It could be said that our generation is obsessed with being clean, pure and detoxed. We’re constantly consuming artificial food additives and inhaling pollution, so the desire for cleanliness is no surprise. You could argue that clean eating was a result of paranoia and genuine concern over what our modern, ‘processed’ diet could be doing to our bodies. Similarly, people are growing increasingly worried about what technology and social media could be doing to our minds.
So, the rise of the ‘digital detox’.
If you haven’t heard of this phenomenon before, it’s when someone chooses to take a prolonged break from their devices (phones, tablets, the web etc.) so as to calm their minds and lower their stress. If you’re reading this, you’re clearly not on one.
Taking the word ‘detox’ literally, it means ridding the body of a toxic substance in order to better your health. In this context, the poison is tech.
As with any detox, it normally follows some kind of over-indulgence. Dry-January follows a boozy Christmas. A ‘juice cleanse’ follows a crazy party season. So, a digi-detox follows a year of email bombardment, WhatsApp group chats and obsessive Instagram scrolling. Massive over consumption leaves us with the need to not just slow down or reduce that consumption, but entirely eliminate it.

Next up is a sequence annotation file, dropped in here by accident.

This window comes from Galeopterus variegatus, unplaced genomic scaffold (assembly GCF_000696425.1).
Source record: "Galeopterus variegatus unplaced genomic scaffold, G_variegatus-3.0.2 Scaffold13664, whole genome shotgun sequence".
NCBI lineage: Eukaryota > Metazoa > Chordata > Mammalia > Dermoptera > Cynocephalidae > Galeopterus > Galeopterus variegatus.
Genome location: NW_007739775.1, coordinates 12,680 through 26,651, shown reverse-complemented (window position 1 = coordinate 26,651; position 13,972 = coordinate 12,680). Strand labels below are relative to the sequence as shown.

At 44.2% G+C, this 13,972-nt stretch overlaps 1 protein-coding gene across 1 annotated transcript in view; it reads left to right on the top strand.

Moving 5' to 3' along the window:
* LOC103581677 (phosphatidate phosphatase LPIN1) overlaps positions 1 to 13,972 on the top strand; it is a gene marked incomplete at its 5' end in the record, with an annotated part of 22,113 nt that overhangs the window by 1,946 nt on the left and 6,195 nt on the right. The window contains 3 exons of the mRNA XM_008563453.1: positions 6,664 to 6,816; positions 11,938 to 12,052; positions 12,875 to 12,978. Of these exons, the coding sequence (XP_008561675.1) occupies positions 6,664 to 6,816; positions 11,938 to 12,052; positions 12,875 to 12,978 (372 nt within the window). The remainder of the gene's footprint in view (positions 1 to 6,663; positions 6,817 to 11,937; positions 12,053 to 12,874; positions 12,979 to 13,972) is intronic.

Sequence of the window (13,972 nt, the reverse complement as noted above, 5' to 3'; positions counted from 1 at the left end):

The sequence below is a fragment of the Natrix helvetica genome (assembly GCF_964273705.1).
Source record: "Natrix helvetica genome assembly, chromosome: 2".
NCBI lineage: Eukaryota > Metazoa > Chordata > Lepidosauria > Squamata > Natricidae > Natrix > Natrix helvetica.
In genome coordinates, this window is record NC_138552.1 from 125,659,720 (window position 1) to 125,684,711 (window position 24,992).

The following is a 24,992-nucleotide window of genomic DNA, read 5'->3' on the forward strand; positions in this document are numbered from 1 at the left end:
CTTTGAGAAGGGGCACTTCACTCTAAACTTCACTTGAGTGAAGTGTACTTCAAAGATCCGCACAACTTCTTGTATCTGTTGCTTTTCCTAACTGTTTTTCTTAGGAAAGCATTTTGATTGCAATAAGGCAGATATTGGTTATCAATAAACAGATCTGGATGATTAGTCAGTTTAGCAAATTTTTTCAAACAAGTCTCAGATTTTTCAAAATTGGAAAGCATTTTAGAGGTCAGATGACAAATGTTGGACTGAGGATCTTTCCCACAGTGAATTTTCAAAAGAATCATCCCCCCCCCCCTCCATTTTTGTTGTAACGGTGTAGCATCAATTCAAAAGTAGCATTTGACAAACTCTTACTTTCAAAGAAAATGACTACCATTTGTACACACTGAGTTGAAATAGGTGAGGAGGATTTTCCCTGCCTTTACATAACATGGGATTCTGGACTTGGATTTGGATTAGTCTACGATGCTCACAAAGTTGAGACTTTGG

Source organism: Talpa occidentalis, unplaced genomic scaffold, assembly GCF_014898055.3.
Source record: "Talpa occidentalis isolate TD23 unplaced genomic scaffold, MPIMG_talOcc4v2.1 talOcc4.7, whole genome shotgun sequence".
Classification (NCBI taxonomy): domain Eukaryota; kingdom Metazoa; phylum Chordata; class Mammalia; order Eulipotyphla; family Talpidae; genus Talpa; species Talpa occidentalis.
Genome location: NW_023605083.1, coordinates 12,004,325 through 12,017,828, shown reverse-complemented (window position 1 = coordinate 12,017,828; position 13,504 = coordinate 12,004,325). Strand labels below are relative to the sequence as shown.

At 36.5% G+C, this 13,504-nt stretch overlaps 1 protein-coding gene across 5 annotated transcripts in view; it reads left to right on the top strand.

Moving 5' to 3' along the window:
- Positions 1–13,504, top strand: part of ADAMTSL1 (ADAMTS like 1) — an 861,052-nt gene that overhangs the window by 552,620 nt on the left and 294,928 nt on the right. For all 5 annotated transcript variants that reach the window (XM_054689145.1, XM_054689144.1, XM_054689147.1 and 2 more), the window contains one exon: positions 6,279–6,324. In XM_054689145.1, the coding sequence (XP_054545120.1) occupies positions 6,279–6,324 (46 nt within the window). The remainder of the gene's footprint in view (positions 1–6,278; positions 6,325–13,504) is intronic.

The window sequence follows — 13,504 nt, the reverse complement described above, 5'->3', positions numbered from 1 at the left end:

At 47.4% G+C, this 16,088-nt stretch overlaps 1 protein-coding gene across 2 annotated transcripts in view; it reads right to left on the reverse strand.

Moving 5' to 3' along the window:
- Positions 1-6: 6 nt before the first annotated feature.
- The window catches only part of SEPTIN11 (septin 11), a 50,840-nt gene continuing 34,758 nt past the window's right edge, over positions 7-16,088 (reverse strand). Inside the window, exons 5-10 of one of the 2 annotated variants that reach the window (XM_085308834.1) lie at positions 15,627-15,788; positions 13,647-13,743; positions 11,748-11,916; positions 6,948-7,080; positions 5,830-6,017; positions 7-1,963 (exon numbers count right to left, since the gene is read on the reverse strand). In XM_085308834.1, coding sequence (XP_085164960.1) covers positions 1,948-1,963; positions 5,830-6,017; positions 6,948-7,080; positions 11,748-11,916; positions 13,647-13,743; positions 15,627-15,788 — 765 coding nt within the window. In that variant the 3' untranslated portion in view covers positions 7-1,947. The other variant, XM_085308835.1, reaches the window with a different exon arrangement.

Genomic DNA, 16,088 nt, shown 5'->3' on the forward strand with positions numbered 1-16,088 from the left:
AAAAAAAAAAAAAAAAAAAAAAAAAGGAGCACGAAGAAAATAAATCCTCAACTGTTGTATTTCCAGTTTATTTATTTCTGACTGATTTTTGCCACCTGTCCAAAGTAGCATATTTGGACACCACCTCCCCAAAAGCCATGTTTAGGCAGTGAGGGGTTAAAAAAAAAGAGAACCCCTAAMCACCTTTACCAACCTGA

I think a digi-detox is a great thing. We need to step away from our screens. We need to be less contactable. We need to reconnect with the physical world around us. Our brains are addicted to gobbling up information (however irrelevant or fake it might be). But, maybe if we were all a bit less switched on 24/7, we wouldn’t need to dramatically label it a ‘detox’. If we could exercise healthy balance and moderation, as with our diets, perhaps a publicly announced withdrawal from the Interweb would seem like an unnecessary over-reaction.
As it stands, you’re either wholly plugged in to this matrix or you have to wrench yourself completely off the grid. Hopefully, as time goes by, our relationship (physically, emotionally and mentally) with the digital world will become more harmonious and less toxic.
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